How many computers can have the same public IP? - Server Fault

How many computers can have the same public IP? – Server Fault

I’ve got a list of hundreds of page requests from the same IP and I need to know if these could be requests by different computers.
voretaq778. 6k17 gold badges126 silver badges212 bronze badges
asked Aug 31 ’11 at 14:13
5
There is no limit to the number of computers, however there is a limit to the number of simultaneous connections because of the possibility of ephemeral port exhaustion. More computers usually means more connections so there is a practical limit to how many computers will typically share the same IP address. Usually with a very large number of computers, multiple IP addresses will be shared in a pool to be used for NAT.
answered Aug 31 ’11 at 15:53
Jason BergJason Berg18. 8k6 gold badges37 silver badges55 bronze badges
6
Besides NAT, they could be behind a proxy. if the proxy is nice to you, you might find more informations in the HTTP-Headers of the requests. Look for X-Forwarded-For headers, which might help you to get closer to your real usercount.
answered Aug 31 ’11 at 14:58
Silent-BobSilent-Bob1, 0666 silver badges9 bronze badges
1
Even better, you could have a single computer behind a corporate gateway use a different IP on each hit, because of a load-balancing reverse proxy. Don’t use IP as identifier. Just don’t.
answered Aug 31 ’11 at 18:23
It’s fairly typical for an ISP to give a customer just one IP address. In order for a router to allow multiple users on a private network to utilize this address it uses NAT (Network Address Translation).
answered Aug 31 ’11 at 14:15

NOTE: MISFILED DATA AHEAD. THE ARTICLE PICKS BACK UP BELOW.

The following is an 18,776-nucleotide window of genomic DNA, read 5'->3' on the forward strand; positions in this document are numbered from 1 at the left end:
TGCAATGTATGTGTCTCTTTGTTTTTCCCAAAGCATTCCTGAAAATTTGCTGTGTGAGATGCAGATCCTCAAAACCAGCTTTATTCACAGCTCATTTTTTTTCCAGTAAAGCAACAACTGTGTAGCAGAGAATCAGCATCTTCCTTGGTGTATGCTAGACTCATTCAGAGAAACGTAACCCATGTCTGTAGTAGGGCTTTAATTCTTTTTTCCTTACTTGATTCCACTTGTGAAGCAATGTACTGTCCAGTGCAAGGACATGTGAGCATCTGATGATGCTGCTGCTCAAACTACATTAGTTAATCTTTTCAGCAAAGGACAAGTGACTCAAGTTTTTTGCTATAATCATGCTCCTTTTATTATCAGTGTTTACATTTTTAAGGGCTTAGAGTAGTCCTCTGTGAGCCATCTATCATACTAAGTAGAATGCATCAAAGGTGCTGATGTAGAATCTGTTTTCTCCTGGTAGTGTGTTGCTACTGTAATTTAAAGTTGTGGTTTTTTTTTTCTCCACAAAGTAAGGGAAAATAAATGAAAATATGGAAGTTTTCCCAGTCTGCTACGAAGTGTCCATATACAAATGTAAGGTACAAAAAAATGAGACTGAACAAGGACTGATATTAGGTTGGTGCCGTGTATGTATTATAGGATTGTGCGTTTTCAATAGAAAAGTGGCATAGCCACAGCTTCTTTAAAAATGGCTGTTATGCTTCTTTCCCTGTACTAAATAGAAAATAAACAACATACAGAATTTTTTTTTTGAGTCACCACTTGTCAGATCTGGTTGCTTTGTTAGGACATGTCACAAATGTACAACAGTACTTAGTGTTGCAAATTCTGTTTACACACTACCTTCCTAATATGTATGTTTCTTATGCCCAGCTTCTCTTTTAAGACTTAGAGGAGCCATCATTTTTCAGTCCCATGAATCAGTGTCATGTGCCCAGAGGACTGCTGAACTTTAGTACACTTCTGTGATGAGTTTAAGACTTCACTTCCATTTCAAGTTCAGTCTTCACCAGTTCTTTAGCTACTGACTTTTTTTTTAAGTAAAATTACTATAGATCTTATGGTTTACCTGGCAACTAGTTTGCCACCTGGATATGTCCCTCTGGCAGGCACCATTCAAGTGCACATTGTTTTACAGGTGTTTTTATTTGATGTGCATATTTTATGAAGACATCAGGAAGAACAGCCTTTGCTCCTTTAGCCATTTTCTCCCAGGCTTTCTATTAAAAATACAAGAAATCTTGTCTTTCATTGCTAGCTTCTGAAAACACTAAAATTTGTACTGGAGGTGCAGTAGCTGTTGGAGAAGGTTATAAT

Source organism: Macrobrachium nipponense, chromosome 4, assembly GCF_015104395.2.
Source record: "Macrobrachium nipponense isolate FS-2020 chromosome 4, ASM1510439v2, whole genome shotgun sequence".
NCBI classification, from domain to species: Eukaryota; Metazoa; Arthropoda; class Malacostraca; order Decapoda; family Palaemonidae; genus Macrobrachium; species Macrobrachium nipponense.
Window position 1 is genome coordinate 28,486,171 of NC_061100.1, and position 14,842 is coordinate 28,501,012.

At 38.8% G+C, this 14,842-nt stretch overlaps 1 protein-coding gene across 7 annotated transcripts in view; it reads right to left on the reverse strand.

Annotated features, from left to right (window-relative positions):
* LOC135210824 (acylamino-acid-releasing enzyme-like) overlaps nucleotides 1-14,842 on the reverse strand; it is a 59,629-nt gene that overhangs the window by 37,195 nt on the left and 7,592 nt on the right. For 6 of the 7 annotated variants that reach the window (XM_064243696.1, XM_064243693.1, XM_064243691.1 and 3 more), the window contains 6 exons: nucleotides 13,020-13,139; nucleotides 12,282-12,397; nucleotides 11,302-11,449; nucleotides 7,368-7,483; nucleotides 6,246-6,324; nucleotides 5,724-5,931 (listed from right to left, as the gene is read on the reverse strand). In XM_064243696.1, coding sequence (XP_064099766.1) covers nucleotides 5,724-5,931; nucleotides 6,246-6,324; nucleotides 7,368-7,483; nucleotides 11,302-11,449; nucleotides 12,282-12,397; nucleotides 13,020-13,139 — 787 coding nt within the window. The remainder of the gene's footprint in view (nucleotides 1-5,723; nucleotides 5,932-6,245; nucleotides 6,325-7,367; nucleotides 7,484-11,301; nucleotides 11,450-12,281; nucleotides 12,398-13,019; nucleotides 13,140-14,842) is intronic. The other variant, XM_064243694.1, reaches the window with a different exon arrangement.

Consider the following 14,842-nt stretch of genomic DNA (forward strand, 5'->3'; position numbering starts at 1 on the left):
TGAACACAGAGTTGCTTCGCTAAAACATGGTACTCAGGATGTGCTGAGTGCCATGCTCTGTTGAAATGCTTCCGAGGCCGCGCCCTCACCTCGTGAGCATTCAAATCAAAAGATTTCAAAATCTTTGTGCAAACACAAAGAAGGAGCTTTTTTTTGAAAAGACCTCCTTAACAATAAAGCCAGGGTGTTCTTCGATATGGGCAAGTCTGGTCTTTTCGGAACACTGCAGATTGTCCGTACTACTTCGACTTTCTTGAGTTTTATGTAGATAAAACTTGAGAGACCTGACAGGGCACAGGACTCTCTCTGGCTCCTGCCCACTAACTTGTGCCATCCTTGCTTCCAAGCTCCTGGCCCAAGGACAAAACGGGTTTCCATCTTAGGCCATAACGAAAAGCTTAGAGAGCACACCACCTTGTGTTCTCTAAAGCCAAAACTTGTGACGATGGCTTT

SpacemanSpiffSpacemanSpiff8, 7031 gold badge22 silver badges35 bronze badges
2
Of course they can.
If you’re on a network and you have 1 public IP address, each page request (even if it comes from different computers) still comes from the same IP address.
answered Aug 31 ’11 at 14:16
DKNUCKLESDKNUCKLES4, 0087 gold badges43 silver badges60 bronze badges
There can be any number of computers on a LAN (It may depend on the physical medium used between them i. e. cables, repeaters etc. ), normally there is a single Gateway (at least one is required) to connect to the Internet. These Gateways normally have multiple IPs (both private and public) for the communication.
Now as the LAN can inturn be set of LANs… figuring out the correct client is a herculean task if not impossible… Though you can still get to that by looking to the routing tables of Gateway or by accessing Link may help
Most of the times public IP is used by ISPs and Large or Mid size Organizations… That is why using client IP is not considered a wise idea now a days.
answered Sep 1 ’11 at 12:27
AmitAmit2112 silver badges7 bronze badges
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Frequently Asked Questions about two computers with same ip address

What if 2 computers have the same IP address?

For a system to communicate via a network, it must have a unique IP address. Conflicts arise when two devices are on the same network trying to use the same IP address. When this occurs, both computers end up not being able to connect to network resources or perform other network operations.Feb 23, 2020

How many computers can use the same IP address?

7 Answers. There is no limit to the number of computers, however there is a limit to the number of simultaneous connections because of the possibility of ephemeral port exhaustion. More computers usually means more connections so there is a practical limit to how many computers will typically share the same IP address.